Playing devil's advocate, Morris noted that in the initial aftermath the damage of the BP oil well blowout was grossly underestimated, perhaps accounting for the lack of critical response by the media.
Noyes granted that point, but argued that only explains about "the first week or so" of the media's silence. In fact, it took normally partisan Democrats like James Carville coming out to complain about the Obama administration's reaction before the media took up the torch on the issue, when "it should be the other way around," the MRC Director of Research argued.
For the full interview, click on the play button in the embed at right.
Media Research Center President Brent Bozell appeared again on last night's "Hannity" for the weekly look at the MSM's liberal pathology in a segment entitled "Media Mash."
The first topic: the liberal media are slowly waking up to the president's incompetent handling of the BP Gulf of Mexico oil spill. Mr. Bozell compared that to how it took a mere 72 hours after Katrina's landfall in New Orleans for the media to slam then-President Bush.
The NewsBusters publisher also addressed how Sam Donaldson compared Mexican President Felipe Calderon's scolding Arizonans for their anti-illegal immigration law to how President George H.W. Bush rebuked the Communist Chinese after the Tiananman Square Massacre.
For the full segment, click the play button on the embed above at right.
The front of Thursday's New York Times Home section is dominated by a photo illustration by Josef Astor of someone in a white hazmat suit, accompanying Penelope Green's long article on detoxifying her home: "Domestic Detox: Cleaning to Extremes." Here's the text box for flavor: "Your lovely scented candles are polluting the air and the shower's spewing pathogens. Now what?"
I kept looking for the wink, the sign that Green was being facetious, or at least half-facetious. It never came. The hook: She invited "building biology" consultant Matthew Waletzke into her home to skillfully play on her sheltered liberal urbanite fears.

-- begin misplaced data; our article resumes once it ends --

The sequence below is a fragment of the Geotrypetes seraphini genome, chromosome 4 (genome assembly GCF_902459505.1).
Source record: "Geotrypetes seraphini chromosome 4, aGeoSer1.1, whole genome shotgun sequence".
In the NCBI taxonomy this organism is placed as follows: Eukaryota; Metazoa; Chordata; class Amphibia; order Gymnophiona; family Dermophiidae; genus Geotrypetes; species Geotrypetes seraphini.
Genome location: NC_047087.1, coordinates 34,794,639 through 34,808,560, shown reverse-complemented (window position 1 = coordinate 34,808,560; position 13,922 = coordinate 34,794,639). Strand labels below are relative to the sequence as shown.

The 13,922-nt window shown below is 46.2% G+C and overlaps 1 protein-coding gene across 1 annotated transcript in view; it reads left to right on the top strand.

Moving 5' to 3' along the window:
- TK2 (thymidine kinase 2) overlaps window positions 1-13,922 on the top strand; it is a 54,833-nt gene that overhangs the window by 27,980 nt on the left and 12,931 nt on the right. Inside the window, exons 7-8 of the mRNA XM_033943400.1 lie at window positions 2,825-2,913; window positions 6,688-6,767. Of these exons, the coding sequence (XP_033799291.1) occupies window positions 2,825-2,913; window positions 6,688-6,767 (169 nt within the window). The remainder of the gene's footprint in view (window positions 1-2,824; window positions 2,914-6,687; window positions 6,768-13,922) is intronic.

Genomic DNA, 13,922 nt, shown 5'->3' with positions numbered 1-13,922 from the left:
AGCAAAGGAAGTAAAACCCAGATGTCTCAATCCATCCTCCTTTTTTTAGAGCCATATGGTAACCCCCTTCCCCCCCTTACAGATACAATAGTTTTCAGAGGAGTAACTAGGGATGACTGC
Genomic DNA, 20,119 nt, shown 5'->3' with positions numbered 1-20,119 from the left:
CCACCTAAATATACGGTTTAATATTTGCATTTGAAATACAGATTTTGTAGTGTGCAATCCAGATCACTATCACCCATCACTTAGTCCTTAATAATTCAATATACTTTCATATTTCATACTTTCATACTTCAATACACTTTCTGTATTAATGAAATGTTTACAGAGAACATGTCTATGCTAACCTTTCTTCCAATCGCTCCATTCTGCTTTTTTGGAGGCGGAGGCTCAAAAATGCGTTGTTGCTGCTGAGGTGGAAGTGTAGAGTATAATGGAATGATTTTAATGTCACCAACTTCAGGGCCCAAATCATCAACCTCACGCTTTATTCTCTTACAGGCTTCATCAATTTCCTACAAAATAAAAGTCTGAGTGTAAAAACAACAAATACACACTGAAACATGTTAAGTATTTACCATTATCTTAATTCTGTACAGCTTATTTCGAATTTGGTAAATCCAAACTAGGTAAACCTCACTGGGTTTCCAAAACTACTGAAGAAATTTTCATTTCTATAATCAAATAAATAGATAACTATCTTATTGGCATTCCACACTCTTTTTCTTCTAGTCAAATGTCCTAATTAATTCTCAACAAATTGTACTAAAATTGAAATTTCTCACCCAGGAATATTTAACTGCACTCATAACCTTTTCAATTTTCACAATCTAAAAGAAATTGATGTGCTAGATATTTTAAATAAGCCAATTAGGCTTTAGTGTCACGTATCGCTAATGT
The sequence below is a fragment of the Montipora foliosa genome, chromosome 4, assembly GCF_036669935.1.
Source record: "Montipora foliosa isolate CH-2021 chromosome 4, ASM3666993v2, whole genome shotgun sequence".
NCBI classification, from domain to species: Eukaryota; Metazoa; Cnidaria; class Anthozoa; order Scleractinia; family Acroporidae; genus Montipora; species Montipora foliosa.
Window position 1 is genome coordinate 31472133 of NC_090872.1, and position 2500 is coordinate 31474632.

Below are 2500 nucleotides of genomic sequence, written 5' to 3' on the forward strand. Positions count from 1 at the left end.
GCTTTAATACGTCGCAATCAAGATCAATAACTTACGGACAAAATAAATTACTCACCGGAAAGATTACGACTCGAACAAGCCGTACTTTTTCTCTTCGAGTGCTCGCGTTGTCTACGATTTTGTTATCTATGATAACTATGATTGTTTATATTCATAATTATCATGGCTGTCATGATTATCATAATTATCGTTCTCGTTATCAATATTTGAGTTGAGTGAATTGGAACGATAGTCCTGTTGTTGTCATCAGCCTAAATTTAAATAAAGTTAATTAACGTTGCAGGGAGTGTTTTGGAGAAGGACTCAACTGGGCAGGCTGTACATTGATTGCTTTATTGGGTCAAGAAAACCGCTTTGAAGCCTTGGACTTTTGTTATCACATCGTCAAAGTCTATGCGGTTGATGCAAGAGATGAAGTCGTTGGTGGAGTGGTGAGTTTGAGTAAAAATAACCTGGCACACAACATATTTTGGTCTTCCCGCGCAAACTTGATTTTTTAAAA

When Matthew Waletzke appeared at the door of my East Village apartment to evaluate my home for what he calls "toxic exposure" -- the alternative world's catch-all phrase for potential health hazards like mold, indoor air pollution, household chemicals and electromagnetic radiation (beware your Wi-Fi!) -- I half-expected to see a guy in an "Andromeda Strain"-era hazmat suit.
I had called Mr. Waletzke not because I'd gone all radioactive, like Julianne Moore's character in "Safe," the 1995 movie directed by Todd Haynes about a woman who becomes allergic to her life, but because his specialty seems like an idea whose time has come.
Pollution, we're learning, is personal.Each year brings reports of a new domestic horror, from the medical waste in the municipal water to the carcinogenic bacteria sprouting in your shower head. Your child's sippy cup is leaching the endocrine disrupter BPA into his milk (let's not even think about what's in his nonflammable pajamas), and there are phthalates in your shampoo (also your sex toys). And if your (bleached, pesticide-soaked cotton) bedding doesn't kill you, your clock radio just might, say those who classify electromagnetic frequencies as carcinogens.
CNN's Anderson Cooper first defended the Obama administration's initial response to the Gulf oil leak and then criticized him from the left on Tuesday's AC360: "A month ago, it seemed like the federal government was on top of this. They were beating back claims...that this was Obama's Katrina." He later continued that "it doesn't seem like there's much pressure being applied to [BP], if it's there at all."
Cooper brought on CNN senior political analyst David Gergen and liberal presidential historian Douglas Brinkley for a panel discussion on the environmental disaster 25 minutes into the 10 pm Eastern hour. The anchor included his apologetic of the early response by the administration in his first question to Gergen: "David, I mean, a month ago, it seemed like the federal government was on top of this. They were beating back claims by conservatives that this was Obama's Katrina, and now, it seems that may have been premature."